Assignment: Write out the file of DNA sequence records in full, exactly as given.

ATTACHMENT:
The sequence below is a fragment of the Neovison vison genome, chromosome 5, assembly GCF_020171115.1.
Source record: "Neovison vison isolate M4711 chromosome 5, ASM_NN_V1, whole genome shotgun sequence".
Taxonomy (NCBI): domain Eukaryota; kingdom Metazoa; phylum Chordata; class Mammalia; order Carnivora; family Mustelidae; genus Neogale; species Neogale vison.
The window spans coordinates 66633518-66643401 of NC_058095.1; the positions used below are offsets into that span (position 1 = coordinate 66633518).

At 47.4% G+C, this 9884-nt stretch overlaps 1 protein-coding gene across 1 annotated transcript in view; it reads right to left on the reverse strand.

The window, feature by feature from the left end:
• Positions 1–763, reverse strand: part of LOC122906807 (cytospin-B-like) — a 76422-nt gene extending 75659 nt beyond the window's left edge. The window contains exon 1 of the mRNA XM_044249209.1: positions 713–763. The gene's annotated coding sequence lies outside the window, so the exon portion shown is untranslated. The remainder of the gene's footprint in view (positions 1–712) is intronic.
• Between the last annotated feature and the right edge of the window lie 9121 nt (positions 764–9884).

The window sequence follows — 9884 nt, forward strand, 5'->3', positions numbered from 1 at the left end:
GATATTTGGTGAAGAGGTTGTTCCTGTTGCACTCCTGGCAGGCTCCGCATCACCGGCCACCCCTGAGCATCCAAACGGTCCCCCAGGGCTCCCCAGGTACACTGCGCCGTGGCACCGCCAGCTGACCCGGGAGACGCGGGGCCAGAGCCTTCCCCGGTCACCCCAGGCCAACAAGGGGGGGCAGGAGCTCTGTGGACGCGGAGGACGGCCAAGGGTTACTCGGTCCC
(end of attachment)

The sequence below is a fragment of the Neovison vison genome, chromosome 5, assembly GCF_020171115.1.
Source record: "Neovison vison isolate M4711 chromosome 5, ASM_NN_V1, whole genome shotgun sequence".
Taxonomy (NCBI): domain Eukaryota; kingdom Metazoa; phylum Chordata; class Mammalia; order Carnivora; family Mustelidae; genus Neogale; species Neogale vison.
The window spans coordinates 66633518-66643401 of NC_058095.1; the positions used below are offsets into that span (position 1 = coordinate 66633518).

At 47.4% G+C, this 9884-nt stretch overlaps 1 protein-coding gene across 1 annotated transcript in view; it reads right to left on the reverse strand.

The window, feature by feature from the left end:
• Positions 1–763, reverse strand: part of LOC122906807 (cytospin-B-like) — a 76422-nt gene extending 75659 nt beyond the window's left edge. The window contains exon 1 of the mRNA XM_044249209.1: positions 713–763. The gene's annotated coding sequence lies outside the window, so the exon portion shown is untranslated. The remainder of the gene's footprint in view (positions 1–712) is intronic.
• Between the last annotated feature and the right edge of the window lie 9121 nt (positions 764–9884).

The window sequence follows — 9884 nt, forward strand, 5'->3', positions numbered from 1 at the left end:
GATATTTGGTGAAGAGGTTGTTCCTGTTGCACTCCTGGCAGGCTCCGCATCACCGGCCACCCCTGAGCATCCAAACGGTCCCCCAGGGCTCCCCAGGTACACTGCGCCGTGGCACCGCCAGCTGACCCGGGAGACGCGGGGCCAGAGCCTTCCCCGGTCACCCCAGGCCAACAAGGGGGGGCAGGAGCTCTGTGGACGCGGAGGACGGCCAAGGGTTACTCGGTCCC